Bill Thatcher: Where Are We Now?! – Part 2 of 2

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Who is Bill Thatcher FeaturedWhere Are We Now?! By Bill Thatcher | Part Two

Special Note: Part One is written for anyone within More To Life wanting to understand where we are in implementing our change work. Part Two is for More To Life leaders and stakeholders interested in helping others within More To Life have a successful transition process experience.

Note: The spelling in this document reflects the home language of the author – US or UK/Europe/South Africa/Oceania. We are aware that our readers may have preferences and we plan to alternate spellings in our general mailings and on the international website.
This part is focused on the questions to be asking, the actions to be taking to ensure we have a successful transition, and how I believe you can lead others through this effectively.

I was recently on a call where we began to identify the questions that the “Agreed Changes” bullet points have – and will – generate for MTL students. It was only a beginning, but you can view that document for yourself here. I think you will be amazed at how many questions seem to pop out on their own, just by your spending a moment reflecting on a particular change item.

There is also a very basic question I urge us all to be asking as we proceed through this transition:

Who is going to have to let go of what to make the change work as planned?

Bridges says that “Changes require transitions, and transitions require people to let go of how things used to be. Foreseeing and planning how to encourage that process is very important – and the part of transition management that organizations most often forget.”

People will not (because they cannot) move straight from letting go to making the new beginning. Bridges calls the neutral zone that I described in Part One as a “kind of organizational vacuum in which many things don’t work well. Turnover often rises…communication often breaks down. This is a time for hands-on leadership and the kind of management that people need in uncertain and ambiguous times.

What do you think Bridges means by “management that people need in uncertain and ambiguous times”? Think about this a little. Is there a different style/type of leadership that is needed in uncertain compared with certain times?! How about ambiguous instead of unambiguous times? What is that difference? Let me share the three elements I know to be important for this type of leadership. There are others but I like these three.


One element is empathy. Empathy will help you when you encounter that person who is holding on for dear life to a way of communicating or acting within More To Life that you recognize is from the old world. It will cause you to care instead of critique.


I’ve already spoken about the importance of naming. In fact, on one of the team Zoom calls today I did just that in speaking about the neutral zone and how chaotic it can feel, and I could see someone overwhelmed. I asked her why, and she said it was because she was hearing a description of the very thing she was feeling but hadn’t been able to understand why she was feeling it. “Oh, this is to be expected?! I’m not sure it makes it any easier to experience it, but at least I know I am not crazy.”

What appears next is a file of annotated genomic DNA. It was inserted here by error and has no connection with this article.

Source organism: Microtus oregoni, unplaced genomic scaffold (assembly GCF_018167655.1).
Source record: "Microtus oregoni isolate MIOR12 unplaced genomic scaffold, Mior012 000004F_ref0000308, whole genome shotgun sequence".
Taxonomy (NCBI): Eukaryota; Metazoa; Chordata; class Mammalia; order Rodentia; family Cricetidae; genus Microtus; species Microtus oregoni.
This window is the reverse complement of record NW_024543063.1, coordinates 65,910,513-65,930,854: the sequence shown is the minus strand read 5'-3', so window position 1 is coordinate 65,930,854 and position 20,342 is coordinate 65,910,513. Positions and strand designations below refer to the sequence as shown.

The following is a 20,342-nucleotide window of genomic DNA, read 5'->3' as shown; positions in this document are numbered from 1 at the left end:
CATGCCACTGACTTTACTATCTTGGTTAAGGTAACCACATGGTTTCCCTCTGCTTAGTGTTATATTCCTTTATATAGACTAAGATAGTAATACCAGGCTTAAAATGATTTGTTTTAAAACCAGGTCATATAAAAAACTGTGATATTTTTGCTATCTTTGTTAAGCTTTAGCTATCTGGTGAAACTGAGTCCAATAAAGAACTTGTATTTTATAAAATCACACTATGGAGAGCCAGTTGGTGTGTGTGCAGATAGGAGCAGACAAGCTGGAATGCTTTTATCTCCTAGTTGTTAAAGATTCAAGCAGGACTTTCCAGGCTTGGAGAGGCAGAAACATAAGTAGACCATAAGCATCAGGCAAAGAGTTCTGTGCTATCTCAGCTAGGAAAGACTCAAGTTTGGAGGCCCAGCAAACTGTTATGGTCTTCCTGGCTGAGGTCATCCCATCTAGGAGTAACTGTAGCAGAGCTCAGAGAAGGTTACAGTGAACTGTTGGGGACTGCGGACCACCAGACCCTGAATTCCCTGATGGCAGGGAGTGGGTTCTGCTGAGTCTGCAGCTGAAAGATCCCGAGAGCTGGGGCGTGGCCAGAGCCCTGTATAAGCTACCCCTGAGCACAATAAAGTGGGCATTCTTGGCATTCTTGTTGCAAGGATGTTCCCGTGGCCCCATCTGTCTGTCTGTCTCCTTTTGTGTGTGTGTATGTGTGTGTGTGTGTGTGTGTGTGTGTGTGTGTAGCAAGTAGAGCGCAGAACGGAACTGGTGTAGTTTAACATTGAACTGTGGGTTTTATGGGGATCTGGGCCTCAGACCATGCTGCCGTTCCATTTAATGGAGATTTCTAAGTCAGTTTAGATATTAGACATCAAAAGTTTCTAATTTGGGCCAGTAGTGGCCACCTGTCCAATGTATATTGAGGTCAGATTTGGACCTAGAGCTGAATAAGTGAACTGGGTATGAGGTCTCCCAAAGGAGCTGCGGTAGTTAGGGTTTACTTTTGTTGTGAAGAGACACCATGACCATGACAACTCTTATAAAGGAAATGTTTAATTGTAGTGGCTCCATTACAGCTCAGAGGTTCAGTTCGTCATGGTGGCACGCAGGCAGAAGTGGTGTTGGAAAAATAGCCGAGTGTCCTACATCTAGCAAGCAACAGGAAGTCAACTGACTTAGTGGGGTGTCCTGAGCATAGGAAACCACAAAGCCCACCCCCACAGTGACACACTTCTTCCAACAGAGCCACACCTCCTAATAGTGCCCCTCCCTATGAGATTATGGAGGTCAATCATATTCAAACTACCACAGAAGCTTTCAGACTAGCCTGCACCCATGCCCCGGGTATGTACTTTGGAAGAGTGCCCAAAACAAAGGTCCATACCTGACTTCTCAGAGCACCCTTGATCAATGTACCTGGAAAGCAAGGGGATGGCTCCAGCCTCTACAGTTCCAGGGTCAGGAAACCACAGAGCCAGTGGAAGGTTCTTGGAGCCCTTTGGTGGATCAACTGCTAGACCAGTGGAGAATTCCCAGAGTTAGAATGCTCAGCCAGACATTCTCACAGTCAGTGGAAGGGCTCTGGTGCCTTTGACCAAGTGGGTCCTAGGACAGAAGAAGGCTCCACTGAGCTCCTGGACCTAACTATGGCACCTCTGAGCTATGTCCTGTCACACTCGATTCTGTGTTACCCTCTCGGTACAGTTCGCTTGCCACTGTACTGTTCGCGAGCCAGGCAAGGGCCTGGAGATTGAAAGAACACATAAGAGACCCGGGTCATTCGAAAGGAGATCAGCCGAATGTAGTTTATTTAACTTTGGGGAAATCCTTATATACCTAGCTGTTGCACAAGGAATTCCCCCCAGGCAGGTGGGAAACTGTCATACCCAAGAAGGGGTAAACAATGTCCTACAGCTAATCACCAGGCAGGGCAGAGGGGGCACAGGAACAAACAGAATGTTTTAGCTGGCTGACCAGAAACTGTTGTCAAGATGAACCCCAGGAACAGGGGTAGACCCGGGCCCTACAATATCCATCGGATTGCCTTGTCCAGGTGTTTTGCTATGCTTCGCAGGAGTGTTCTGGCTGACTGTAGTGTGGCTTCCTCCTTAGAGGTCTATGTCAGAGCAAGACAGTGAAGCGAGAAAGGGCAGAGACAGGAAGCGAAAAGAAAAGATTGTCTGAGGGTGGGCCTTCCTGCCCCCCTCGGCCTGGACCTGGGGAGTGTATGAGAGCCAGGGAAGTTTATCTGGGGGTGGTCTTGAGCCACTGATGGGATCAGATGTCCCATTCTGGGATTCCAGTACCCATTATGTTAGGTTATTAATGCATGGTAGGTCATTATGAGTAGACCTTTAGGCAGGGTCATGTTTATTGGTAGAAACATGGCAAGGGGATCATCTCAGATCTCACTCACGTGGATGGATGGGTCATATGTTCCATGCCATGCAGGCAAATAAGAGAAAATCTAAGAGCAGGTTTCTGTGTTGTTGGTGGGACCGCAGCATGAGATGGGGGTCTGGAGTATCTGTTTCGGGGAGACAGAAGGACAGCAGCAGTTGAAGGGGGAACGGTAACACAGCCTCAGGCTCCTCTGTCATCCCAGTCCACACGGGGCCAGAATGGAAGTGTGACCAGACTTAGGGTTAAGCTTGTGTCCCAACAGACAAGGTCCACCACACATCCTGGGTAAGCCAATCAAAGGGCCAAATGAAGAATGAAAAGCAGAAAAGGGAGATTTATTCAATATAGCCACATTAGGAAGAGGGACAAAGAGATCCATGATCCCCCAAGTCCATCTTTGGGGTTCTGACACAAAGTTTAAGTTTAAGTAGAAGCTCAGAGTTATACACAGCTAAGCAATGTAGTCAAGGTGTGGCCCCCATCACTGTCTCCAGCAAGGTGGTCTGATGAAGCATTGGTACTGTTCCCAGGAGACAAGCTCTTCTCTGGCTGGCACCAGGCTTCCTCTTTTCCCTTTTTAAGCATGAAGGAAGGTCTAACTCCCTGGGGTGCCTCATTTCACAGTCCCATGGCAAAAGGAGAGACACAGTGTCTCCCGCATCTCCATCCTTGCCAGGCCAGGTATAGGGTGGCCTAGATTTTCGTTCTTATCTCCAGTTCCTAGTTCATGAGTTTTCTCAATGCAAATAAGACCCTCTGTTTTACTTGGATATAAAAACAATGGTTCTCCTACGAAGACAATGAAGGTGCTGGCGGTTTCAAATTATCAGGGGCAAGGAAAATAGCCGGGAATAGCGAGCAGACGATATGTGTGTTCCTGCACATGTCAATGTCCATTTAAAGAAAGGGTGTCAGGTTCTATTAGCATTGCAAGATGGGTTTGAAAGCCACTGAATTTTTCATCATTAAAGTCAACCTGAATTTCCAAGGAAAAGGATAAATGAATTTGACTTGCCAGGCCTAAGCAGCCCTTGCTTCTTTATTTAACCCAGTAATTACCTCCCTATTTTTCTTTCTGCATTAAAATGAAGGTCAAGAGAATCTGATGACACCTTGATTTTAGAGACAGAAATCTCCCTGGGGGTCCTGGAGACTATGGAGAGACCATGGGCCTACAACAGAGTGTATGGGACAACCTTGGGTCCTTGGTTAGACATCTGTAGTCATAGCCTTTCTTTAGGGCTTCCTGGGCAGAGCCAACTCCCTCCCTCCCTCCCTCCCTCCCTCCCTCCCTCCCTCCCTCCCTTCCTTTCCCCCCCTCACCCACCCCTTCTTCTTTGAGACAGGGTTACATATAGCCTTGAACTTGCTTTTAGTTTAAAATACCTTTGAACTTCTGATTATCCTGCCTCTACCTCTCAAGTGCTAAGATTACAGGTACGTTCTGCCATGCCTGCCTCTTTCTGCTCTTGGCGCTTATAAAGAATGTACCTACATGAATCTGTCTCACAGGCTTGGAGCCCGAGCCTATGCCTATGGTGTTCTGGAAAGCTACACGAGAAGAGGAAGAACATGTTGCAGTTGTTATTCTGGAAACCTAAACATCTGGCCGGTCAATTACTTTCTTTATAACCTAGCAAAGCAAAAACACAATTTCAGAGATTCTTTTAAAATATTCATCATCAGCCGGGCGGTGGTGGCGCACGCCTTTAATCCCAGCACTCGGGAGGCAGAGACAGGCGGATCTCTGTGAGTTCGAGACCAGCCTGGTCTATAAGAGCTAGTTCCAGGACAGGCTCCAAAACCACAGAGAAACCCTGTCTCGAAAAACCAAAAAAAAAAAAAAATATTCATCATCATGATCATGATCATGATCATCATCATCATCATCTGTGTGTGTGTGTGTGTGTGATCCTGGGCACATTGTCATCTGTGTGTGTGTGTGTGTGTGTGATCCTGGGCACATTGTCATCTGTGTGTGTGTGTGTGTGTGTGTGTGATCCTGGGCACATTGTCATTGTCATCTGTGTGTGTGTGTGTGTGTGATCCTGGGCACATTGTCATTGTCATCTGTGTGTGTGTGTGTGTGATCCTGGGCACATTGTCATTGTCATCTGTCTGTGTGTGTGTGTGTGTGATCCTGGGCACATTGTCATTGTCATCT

Respect is the third element of leadership during this uncertain and ambiguous time. Not just respect but, rather, extraordinary respect. What is the difference between those two types of respect? I’ll leave it to you to unpack the difference if you wish to do so, but it is an order of magnitude of difference. It is extremely hard to mistake one for the other. Extraordinary respect is one of the most powerful tools to break the grip of shame.

The neutral zone

Speaking of where we are right now, the neutral zone is also a time Bridges describes as “when individuals and organizational units ought to step back and take stock. Find ways to encourage that

[my emphasis]. Such stock-taking enables people to move forward toward a new future – the one created by the changes – and to modify their strategy and resources to do so. It is in the neutral zone that individuals and groups reorient themselves from the old way to the new way.” There are a huge amount of “don’t knows” in the neutral zone. In fact, this is one reason it feels like I am out of control when I am in the neutral zone. Sometimes just asking the question, “Well, which way do you think we should go?” provides permission for a person to realize they might not be paralyzed by not having someone else give them the answer; that maybe they have the answer.

Bridges also encourages leaders “to plan how they are going to explain, encourage, and reward the new behavior and attitudes that the changes are going to require of people.” I don’t think we have done this yet. At least I know I haven’t thought about this. We need to give this some reflection time. Bridges goes on in this same paragraph to say “It is fine to talk about ‘the vision’ and ‘the big picture,’ but remember that most people live at a much more practical level that is full of details. That is the level at which they are going to either contribute to the change or get in the way of it. Help them to understand what they can do to contribute to the change at that level.”

Change leadership versus transition leadership

Before I describe how I believe we can lead during these three phases, I’ll draw a distinction between change leadership and transition leadership. Just like the change process and the transition process are different, so is leadership, as I see it. Edward Groody was the key change leader over the past Design and Align Initiative. Even when he was not as much engaged following the Conference at Banning Mills in 2015, and into 2016, I certainly drew leadership from the documents he produced (think of all the Team charters) and the data he gathered to create that big, fat D for dissonance. He kept reminding us why we were expending all this effort and what our BHAG (Big Hairy Audacious Goal) was for More To Life. He drove home the importance of taking on this initiative and creating our new world. I was very specific in describing myself as the facilitator. The distinction may be lost on you, but it was not lost on me.